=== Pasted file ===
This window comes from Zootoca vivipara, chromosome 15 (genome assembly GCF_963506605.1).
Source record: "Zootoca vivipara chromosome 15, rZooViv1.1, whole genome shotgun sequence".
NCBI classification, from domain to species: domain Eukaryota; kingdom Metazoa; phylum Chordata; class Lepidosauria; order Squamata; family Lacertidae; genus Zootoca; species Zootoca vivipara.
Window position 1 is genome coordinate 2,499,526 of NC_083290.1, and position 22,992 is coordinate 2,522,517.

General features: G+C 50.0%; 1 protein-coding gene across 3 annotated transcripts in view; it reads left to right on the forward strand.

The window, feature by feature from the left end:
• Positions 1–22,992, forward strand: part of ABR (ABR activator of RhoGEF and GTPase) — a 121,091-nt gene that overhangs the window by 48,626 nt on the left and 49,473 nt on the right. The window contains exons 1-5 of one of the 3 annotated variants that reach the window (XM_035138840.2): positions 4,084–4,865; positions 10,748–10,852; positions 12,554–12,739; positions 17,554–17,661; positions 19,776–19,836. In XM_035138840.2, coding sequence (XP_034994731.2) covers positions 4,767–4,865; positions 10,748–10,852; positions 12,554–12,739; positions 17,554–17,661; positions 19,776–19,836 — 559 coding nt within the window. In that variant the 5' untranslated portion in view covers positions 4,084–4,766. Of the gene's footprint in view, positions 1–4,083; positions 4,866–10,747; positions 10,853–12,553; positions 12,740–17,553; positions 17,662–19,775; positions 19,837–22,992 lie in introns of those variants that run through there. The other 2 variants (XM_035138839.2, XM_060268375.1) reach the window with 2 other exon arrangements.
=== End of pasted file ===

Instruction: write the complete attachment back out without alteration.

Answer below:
This window comes from Zootoca vivipara, chromosome 15 (genome assembly GCF_963506605.1).
Source record: "Zootoca vivipara chromosome 15, rZooViv1.1, whole genome shotgun sequence".
NCBI classification, from domain to species: domain Eukaryota; kingdom Metazoa; phylum Chordata; class Lepidosauria; order Squamata; family Lacertidae; genus Zootoca; species Zootoca vivipara.
Window position 1 is genome coordinate 2,499,526 of NC_083290.1, and position 22,992 is coordinate 2,522,517.

General features: G+C 50.0%; 1 protein-coding gene across 3 annotated transcripts in view; it reads left to right on the forward strand.

The window, feature by feature from the left end:
• Positions 1–22,992, forward strand: part of ABR (ABR activator of RhoGEF and GTPase) — a 121,091-nt gene that overhangs the window by 48,626 nt on the left and 49,473 nt on the right. The window contains exons 1-5 of one of the 3 annotated variants that reach the window (XM_035138840.2): positions 4,084–4,865; positions 10,748–10,852; positions 12,554–12,739; positions 17,554–17,661; positions 19,776–19,836. In XM_035138840.2, coding sequence (XP_034994731.2) covers positions 4,767–4,865; positions 10,748–10,852; positions 12,554–12,739; positions 17,554–17,661; positions 19,776–19,836 — 559 coding nt within the window. In that variant the 5' untranslated portion in view covers positions 4,084–4,766. Of the gene's footprint in view, positions 1–4,083; positions 4,866–10,747; positions 10,853–12,553; positions 12,740–17,553; positions 17,662–19,775; positions 19,837–22,992 lie in introns of those variants that run through there. The other 2 variants (XM_035138839.2, XM_060268375.1) reach the window with 2 other exon arrangements.